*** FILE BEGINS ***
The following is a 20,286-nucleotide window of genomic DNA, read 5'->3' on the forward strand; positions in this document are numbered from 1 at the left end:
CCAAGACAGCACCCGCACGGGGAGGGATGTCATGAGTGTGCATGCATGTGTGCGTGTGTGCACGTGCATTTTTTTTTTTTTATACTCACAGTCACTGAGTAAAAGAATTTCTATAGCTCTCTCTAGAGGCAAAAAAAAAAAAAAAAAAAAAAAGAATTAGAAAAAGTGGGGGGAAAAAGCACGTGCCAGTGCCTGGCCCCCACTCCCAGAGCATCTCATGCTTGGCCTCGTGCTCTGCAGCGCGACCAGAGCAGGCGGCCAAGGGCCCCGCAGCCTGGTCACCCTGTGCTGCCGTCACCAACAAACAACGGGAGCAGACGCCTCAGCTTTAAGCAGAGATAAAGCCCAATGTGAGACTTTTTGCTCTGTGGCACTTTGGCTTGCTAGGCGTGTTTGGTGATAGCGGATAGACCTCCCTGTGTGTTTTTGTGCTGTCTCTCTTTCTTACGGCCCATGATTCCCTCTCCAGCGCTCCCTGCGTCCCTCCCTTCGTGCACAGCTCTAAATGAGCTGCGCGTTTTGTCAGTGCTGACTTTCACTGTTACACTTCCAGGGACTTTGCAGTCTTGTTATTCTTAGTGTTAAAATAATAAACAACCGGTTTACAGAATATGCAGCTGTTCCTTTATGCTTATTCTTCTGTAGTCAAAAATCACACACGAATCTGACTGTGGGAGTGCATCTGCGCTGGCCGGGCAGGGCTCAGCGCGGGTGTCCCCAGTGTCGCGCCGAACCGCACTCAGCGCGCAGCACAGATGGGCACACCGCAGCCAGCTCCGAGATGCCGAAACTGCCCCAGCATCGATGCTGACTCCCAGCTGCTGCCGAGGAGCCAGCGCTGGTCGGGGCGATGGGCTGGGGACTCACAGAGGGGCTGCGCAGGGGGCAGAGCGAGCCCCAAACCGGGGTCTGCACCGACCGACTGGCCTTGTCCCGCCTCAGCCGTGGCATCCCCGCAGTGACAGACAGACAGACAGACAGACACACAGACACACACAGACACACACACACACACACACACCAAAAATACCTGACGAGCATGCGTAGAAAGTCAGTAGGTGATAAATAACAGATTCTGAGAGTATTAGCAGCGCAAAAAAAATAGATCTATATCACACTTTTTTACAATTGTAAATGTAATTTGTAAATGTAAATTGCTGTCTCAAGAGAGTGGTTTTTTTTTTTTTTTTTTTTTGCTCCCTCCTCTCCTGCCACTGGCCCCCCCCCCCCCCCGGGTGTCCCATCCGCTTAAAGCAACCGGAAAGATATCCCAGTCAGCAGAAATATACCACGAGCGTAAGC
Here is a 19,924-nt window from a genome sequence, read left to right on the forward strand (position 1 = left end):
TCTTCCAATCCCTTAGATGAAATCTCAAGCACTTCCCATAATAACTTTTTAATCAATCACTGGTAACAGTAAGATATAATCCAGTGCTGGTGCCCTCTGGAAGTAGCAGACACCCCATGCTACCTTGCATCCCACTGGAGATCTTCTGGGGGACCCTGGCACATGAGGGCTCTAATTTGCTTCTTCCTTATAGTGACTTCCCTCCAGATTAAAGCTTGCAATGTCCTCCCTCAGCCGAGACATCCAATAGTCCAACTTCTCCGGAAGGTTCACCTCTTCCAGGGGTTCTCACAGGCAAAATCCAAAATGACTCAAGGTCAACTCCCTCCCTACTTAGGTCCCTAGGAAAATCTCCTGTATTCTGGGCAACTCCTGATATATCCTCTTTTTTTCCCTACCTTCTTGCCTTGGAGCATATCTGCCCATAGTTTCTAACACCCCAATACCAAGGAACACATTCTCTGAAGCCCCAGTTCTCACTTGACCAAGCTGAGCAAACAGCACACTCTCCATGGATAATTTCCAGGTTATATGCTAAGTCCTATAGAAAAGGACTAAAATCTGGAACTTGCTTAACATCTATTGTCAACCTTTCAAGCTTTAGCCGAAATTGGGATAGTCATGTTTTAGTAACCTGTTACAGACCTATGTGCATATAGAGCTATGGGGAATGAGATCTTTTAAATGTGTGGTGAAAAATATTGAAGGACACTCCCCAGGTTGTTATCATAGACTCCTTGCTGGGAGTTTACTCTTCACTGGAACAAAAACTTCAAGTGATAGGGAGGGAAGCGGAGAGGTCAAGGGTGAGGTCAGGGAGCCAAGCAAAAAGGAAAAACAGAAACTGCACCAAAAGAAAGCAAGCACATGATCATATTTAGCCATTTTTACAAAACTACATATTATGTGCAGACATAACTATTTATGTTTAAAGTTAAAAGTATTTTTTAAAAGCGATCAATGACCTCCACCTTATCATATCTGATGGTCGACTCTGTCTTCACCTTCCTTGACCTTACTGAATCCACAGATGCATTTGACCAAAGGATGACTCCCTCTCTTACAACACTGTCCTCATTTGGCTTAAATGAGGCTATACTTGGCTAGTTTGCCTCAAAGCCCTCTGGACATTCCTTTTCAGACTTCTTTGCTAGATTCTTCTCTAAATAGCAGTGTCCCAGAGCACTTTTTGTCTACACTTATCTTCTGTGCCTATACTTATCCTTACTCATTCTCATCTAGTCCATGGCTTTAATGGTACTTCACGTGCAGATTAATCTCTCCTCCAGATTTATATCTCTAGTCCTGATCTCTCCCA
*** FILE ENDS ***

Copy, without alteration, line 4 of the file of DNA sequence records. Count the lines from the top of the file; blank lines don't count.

TCTTCCAATCCCTTAGATGAAATCTCAAGCACTTCCCATAATAACTTTTTAATCAATCACTGGTAACAGTAAGATATAATCCAGTGCTGGTGCCCTCTGGAAGTAGCAGACACCCCATGCTACCTTGCATCCCACTGGAGATCTTCTGGGGGACCCTGGCACATGAGGGCTCTAATTTGCTTCTTCCTTATAGTGACTTCCCTCCAGATTAAAGCTTGCAATGTCCTCCCTCAGCCGAGACATCCAATAGTCCAACTTCTCCGGAAGGTTCACCTCTTCCAGGGGTTCTCACAGGCAAAATCCAAAATGACTCAAGGTCAACTCCCTCCCTACTTAGGTCCCTAGGAAAATCTCCTGTATTCTGGGCAACTCCTGATATATCCTCTTTTTTTCCCTACCTTCTTGCCTTGGAGCATATCTGCCCATAGTTTCTAACACCCCAATACCAAGGAACACATTCTCTGAAGCCCCAGTTCTCACTTGACCAAGCTGAGCAAACAGCACACTCTCCATGGATAATTTCCAGGTTATATGCTAAGTCCTATAGAAAAGGACTAAAATCTGGAACTTGCTTAACATCTATTGTCAACCTTTCAAGCTTTAGCCGAAATTGGGATAGTCATGTTTTAGTAACCTGTTACAGACCTATGTGCATATAGAGCTATGGGGAATGAGATCTTTTAAATGTGTGGTGAAAAATATTGAAGGACACTCCCCAGGTTGTTATCATAGACTCCTTGCTGGGAGTTTACTCTTCACTGGAACAAAAACTTCAAGTGATAGGGAGGGAAGCGGAGAGGTCAAGGGTGAGGTCAGGGAGCCAAGCAAAAAGGAAAAACAGAAACTGCACCAAAAGAAAGCAAGCACATGATCATATTTAGCCATTTTTACAAAACTACATATTATGTGCAGACATAACTATTTATGTTTAAAGTTAAAAGTATTTTTTAAAAGCGATCAATGACCTCCACCTTATCATATCTGATGGTCGACTCTGTCTTCACCTTCCTTGACCTTACTGAATCCACAGATGCATTTGACCAAAGGATGACTCCCTCTCTTACAACACTGTCCTCATTTGGCTTAAATGAGGCTATACTTGGCTAGTTTGCCTCAAAGCCCTCTGGACATTCCTTTTCAGACTTCTTTGCTAGATTCTTCTCTAAATAGCAGTGTCCCAGAGCACTTTTTGTCTACACTTATCTTCTGTGCCTATACTTATCCTTACTCATTCTCATCTAGTCCATGGCTTTAATGGTACTTCACGTGCAGATTAATCTCTCCTCCAGATTTATATCTCTAGTCCTGATCTCTCCCA